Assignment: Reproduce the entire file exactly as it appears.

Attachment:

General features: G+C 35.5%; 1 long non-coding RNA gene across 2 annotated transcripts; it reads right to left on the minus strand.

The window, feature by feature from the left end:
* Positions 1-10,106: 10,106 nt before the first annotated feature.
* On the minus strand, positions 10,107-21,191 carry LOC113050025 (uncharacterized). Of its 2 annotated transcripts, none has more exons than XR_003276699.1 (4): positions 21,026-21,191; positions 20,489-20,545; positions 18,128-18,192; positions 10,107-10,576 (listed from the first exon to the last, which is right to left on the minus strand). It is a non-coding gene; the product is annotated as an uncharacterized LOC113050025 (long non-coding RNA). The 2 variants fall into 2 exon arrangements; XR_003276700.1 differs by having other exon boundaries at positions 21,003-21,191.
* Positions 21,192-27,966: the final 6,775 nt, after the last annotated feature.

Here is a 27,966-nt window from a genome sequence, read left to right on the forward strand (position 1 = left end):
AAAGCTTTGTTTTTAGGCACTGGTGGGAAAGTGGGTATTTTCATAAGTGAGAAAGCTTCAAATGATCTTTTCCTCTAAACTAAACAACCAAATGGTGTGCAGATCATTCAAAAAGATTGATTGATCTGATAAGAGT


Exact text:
General features: G+C 35.5%; 1 long non-coding RNA gene across 2 annotated transcripts; it reads right to left on the minus strand.

The window, feature by feature from the left end:
* Positions 1-10,106: 10,106 nt before the first annotated feature.
* On the minus strand, positions 10,107-21,191 carry LOC113050025 (uncharacterized). Of its 2 annotated transcripts, none has more exons than XR_003276699.1 (4): positions 21,026-21,191; positions 20,489-20,545; positions 18,128-18,192; positions 10,107-10,576 (listed from the first exon to the last, which is right to left on the minus strand). It is a non-coding gene; the product is annotated as an uncharacterized LOC113050025 (long non-coding RNA). The 2 variants fall into 2 exon arrangements; XR_003276700.1 differs by having other exon boundaries at positions 21,003-21,191.
* Positions 21,192-27,966: the final 6,775 nt, after the last annotated feature.

Here is a 27,966-nt window from a genome sequence, read left to right on the forward strand (position 1 = left end):
AAAGCTTTGTTTTTAGGCACTGGTGGGAAAGTGGGTATTTTCATAAGTGAGAAAGCTTCAAATGATCTTTTCCTCTAAACTAAACAACCAAATGGTGTGCAGATCATTCAAAAAGATTGATTGATCTGATAAGAGT